Engineers at Duke University have developed a smart window-like technology that, with the flip of a switch, can alternate between harvesting heat from sunlight and allowing an object to cool. This new electrochromic technology – material that changes color or opacity when electricity is applied – could both heat and cool buildings if mounted on their outside walls.
Smart windows made from electrochromic glass are a relatively new technology that uses an electrochromic reaction to change glass from transparent to opaque and back again in the blink of an eye. These devices typically incorporate two thin, clear layers of electrodes, with an electrically responsive material sandwiched between them. The material is transparent by default but darkens when an electrical current flows between the electrode layers.
The new material developed by the Duke engineers also works in a similar fashion. It is composed of two electrode layers made of graphene, each one of which has a thin grid of gold deposited on one side to enhance its electrical conductivity. Between these two electrodes is a liquid electrolyte containing metal nanoparticles, and finally a mirror-like reflective material on the bottom.
Researchers demonstrate a thin device that interacts with both spectrums of light while switching between passive heating and cooling modes. In the heating mode, the device darkens to absorb sunlight and stop mid-infrared light from escaping. And in the cooling mode, the darkened window-like layer clears, simultaneously revealing a mirror that reflects sunlight and allows mid-infrared light from behind the device to dissipate.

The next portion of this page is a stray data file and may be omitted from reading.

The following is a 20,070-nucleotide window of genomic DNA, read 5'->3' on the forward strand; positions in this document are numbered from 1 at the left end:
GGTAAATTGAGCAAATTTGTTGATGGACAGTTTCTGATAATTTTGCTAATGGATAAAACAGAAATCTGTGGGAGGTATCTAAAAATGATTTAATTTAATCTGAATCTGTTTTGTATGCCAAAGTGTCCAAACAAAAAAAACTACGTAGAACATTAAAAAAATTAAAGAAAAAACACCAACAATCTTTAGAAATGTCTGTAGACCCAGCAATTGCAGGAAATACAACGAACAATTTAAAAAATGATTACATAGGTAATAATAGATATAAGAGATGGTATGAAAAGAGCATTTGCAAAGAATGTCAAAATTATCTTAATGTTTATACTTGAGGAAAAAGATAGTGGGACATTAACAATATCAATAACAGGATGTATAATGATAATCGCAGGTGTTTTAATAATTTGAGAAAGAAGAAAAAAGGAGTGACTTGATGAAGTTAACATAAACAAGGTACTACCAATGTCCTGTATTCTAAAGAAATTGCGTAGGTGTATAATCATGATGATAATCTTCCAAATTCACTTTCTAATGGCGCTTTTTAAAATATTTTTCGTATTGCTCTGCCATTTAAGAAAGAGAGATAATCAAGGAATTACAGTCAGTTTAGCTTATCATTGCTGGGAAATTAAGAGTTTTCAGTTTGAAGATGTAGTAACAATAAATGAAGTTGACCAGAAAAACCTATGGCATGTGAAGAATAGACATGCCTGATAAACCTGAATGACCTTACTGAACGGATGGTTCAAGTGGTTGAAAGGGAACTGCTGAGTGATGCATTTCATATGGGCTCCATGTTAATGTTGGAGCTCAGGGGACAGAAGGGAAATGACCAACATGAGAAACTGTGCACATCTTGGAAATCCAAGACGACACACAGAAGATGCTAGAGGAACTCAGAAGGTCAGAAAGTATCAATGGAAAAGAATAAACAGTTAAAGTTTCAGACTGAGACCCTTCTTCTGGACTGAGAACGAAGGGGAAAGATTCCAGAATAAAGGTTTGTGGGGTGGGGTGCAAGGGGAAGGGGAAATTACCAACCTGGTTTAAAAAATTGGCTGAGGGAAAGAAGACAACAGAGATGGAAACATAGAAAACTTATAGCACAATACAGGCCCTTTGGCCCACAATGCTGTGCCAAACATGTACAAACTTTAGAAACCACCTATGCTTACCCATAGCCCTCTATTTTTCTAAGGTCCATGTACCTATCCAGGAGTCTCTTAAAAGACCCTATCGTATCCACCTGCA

In the demonstration, electricity passing through the two electrodes causes metal nanoparticles to form near the top electrode. This causes the electrolyte to turn black and the entire device to absorb and trap both visible light and heat. And when the electrical flow is reversed, the nanoparticles dissolve back into the liquid, transparent electrolyte. The transition between the two states takes a minute or two to complete.
“The device would spend many hours in one state or the other out in the real world, so losing a couple of minutes of efficiency during the transition is just a drop in the bucket,” said Po-Chun Hsu, assistant professor of mechanical engineering and materials science at Duke.
Researchers say there are still many challenges to making this electrochromic technology useful in everyday settings. The largest one might be increasing the number of times the nanoparticles can cycle between forming and disintegrating, as the prototype was only able to perform a couple of dozen transitions before losing efficiency.
However, as technology matures, there may be many applications for it. It might be applied to exterior walls or roofs to help heat and cool buildings while consuming very little energy.
“I can envision this sort of technology forming a sort of envelope or façade for buildings to passively heat and cool them, greatly reducing the amount of energy our HVAC systems have to consume,” Hsu said. “I’m confident in this work and think its future direction is very promising.”